Saving Max by Antoinette van Heugten

Teenager Max Parkman has Autism and he’s suspected of murder. Saving Max is only the latest incarnation of the Autistic/Asperger’s title-character trend, and it is likely the least realistic of them all. Max’s behaviors are inconsistent and really don’t seem too characteristic of Asperger’s or Autism. Moreover, Max’s mother, Danielle, is not the most likable of protagonists. By “not the most likable,” I mean that she is not likable in any way. Overrun with a lack of realism and no one to root for, Saving Max is a massive waste of time.

As I’ve mentioned before, I am a sucker for these sorts of books. From Mark Haddon’s The Curious Incident of the Dog in the Night Time to Jodi Picoult’s House Rules, I am unable to stop myself from reading fiction about Autism. It is almost always disappointing. Tolerable. Even marginally enjoyable. But always at least a little disappointing. Saving Max takes the cake, though. Danielle claims that Max suffers from Asperger’s, but it seems more like he is just mean and distant to people that he dislikes. I am the first to admit that I am no expert on Asperger’s or Autism, but I do have at least a working knowledge based on the embarrassing amount of fiction that I have read on the subject. The portrayal of Max just seems off.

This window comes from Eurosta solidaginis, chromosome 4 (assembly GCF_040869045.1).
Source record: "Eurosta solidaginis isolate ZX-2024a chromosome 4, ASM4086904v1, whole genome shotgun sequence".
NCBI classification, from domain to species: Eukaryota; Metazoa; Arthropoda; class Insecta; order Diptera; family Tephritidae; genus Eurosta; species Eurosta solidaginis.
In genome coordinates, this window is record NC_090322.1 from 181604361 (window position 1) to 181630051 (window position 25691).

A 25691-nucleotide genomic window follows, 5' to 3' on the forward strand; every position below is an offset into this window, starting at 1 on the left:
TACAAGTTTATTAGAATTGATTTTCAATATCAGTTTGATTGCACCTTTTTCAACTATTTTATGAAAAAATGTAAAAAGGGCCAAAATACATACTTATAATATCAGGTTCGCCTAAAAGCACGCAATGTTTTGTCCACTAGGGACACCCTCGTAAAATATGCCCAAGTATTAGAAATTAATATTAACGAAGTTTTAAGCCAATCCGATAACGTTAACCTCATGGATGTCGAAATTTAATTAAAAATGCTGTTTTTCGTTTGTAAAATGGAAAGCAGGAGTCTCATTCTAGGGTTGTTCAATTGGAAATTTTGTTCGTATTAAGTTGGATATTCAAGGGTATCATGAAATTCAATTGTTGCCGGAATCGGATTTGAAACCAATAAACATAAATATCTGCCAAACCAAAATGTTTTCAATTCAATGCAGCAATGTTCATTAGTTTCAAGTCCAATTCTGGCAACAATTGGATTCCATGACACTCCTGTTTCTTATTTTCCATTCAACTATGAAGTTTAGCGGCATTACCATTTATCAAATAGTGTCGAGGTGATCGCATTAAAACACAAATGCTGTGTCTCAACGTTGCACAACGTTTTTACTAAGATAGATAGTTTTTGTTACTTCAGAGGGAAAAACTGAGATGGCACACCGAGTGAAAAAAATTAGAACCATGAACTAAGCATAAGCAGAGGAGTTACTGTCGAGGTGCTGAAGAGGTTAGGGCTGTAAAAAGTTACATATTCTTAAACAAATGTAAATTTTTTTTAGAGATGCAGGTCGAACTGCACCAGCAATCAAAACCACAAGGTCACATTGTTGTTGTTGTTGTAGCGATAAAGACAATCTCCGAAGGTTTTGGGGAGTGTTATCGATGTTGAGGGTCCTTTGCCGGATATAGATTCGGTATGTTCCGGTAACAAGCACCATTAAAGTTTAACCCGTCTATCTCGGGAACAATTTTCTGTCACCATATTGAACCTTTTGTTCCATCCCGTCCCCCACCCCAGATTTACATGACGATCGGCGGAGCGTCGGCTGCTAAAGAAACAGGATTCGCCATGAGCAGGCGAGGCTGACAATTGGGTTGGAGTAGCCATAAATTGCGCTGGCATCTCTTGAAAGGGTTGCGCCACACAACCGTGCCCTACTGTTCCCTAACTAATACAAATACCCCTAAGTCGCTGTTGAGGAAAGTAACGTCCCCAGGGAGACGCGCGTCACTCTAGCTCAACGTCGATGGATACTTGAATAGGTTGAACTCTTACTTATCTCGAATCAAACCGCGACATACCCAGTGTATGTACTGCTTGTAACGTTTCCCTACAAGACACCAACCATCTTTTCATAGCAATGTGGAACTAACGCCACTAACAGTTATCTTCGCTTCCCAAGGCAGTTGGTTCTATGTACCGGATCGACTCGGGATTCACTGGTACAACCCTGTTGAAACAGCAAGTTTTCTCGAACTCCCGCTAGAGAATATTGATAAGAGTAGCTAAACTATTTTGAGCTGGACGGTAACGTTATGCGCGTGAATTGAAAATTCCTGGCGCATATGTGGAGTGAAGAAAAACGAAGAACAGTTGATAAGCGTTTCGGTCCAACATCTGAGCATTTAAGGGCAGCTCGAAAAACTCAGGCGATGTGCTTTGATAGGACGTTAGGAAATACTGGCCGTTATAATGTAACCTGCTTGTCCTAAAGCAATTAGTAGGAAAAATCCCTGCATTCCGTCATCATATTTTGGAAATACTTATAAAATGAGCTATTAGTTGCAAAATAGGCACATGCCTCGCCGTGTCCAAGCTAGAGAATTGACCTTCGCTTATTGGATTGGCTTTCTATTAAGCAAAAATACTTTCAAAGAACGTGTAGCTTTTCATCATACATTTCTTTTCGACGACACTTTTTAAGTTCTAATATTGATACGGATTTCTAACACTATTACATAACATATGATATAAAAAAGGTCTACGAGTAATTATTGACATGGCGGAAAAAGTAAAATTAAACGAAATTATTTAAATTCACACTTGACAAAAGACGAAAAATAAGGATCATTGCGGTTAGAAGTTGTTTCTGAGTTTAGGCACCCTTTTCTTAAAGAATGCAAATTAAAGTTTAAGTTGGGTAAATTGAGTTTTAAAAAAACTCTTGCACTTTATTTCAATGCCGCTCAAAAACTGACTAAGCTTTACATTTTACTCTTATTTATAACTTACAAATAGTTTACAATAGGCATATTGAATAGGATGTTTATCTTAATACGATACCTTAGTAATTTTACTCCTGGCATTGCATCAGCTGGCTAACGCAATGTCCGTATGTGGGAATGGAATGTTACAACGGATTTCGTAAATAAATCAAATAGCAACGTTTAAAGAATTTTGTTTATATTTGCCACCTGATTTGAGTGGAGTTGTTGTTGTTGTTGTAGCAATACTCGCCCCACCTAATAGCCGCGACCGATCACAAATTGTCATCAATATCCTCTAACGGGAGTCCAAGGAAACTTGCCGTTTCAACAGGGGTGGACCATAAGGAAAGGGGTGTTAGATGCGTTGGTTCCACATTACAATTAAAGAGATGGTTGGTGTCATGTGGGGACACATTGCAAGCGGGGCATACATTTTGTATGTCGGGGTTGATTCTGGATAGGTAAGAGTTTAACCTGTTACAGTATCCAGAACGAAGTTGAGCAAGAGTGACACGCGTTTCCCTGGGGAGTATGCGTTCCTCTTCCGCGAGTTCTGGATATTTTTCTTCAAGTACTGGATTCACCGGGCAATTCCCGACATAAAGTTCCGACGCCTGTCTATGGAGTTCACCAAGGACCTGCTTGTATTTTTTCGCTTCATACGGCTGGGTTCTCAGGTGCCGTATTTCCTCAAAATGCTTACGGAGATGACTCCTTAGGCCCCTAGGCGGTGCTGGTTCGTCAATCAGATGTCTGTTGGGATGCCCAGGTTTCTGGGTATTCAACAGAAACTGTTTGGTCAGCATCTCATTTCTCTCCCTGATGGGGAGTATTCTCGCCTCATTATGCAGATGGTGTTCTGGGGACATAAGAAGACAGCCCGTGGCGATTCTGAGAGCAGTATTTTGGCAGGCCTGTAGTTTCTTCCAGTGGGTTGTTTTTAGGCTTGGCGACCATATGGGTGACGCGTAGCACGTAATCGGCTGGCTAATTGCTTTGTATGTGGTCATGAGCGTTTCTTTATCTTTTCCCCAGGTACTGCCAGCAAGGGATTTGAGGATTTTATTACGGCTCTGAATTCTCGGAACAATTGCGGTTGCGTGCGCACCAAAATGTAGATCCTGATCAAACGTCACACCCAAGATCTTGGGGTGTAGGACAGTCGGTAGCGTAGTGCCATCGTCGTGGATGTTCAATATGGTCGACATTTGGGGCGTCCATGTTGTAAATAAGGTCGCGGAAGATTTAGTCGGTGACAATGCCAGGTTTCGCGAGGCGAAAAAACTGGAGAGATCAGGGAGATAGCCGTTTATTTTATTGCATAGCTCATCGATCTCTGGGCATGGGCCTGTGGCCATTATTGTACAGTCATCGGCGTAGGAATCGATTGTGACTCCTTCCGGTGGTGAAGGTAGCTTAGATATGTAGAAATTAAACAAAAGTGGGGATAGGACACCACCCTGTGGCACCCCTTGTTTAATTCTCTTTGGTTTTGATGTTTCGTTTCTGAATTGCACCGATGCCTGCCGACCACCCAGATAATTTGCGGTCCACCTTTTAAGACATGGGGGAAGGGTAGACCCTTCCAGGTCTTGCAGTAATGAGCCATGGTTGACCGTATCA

As for Danielle, she really comes off as a sleazy lawyer, one that we don’t want to see win. Professionally and privately, this woman just seems icky. She is more interested in saving her own ass than the well-being of her son, an much of the novel focuses on her self-justifications regarding her questionable parenting decisions.

Densely-written and intensely aggravating on a variety of levels, Saving Max has an interesting premise that is brutally mutilated. It could have been great, but all it really was is disappointing.


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